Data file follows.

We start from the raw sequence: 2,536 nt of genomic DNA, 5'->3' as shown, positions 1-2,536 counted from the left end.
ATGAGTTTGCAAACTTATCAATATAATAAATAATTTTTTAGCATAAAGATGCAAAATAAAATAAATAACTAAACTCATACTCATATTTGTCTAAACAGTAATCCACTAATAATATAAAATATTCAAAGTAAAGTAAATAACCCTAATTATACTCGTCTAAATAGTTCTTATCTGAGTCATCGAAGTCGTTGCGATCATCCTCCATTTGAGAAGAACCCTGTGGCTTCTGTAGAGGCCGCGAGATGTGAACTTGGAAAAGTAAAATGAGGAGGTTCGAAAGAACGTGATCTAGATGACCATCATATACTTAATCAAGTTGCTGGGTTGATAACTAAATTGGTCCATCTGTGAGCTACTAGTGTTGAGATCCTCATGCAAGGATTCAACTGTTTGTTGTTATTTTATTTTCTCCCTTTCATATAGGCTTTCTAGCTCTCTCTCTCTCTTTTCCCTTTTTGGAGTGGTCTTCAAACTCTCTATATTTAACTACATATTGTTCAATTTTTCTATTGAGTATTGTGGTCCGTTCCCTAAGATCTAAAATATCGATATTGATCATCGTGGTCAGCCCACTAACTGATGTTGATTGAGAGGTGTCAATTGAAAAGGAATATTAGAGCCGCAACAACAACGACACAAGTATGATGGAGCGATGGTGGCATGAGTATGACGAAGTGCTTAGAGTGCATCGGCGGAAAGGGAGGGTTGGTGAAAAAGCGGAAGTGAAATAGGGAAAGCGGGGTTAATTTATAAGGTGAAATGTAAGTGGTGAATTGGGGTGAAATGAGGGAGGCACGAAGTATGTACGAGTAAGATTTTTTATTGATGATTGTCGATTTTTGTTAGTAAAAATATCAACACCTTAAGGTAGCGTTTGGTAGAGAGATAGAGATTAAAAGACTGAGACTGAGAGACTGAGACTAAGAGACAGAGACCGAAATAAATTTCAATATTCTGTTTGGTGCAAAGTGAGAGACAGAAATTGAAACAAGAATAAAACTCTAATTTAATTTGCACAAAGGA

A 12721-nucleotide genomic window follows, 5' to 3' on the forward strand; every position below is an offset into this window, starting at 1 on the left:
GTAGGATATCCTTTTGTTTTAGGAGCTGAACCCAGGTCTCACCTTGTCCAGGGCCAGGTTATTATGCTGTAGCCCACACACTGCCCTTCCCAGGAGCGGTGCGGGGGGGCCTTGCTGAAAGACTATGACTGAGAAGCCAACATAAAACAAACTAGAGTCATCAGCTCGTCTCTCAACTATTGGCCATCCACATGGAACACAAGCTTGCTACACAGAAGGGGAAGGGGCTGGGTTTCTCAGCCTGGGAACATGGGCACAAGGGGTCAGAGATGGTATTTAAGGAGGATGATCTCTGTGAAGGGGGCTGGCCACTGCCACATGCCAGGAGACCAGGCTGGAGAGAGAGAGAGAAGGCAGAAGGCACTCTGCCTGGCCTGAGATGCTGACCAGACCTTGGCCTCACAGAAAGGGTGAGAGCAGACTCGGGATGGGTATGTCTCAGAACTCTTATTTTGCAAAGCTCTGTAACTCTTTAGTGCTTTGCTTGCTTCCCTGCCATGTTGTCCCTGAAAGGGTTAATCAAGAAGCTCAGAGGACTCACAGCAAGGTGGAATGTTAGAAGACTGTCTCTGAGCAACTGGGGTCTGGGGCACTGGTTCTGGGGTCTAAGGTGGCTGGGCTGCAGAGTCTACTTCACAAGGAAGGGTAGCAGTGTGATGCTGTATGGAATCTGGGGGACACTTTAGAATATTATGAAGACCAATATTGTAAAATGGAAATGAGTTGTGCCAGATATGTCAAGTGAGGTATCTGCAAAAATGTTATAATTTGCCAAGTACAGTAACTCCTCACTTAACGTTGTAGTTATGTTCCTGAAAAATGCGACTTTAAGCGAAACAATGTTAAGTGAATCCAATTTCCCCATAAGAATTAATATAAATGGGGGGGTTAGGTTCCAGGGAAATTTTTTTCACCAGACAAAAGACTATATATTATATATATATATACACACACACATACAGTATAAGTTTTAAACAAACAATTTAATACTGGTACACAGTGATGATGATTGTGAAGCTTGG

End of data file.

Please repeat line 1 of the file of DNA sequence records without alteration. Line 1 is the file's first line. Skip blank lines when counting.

We start from the raw sequence: 2,536 nt of genomic DNA, 5'->3' as shown, positions 1-2,536 counted from the left end.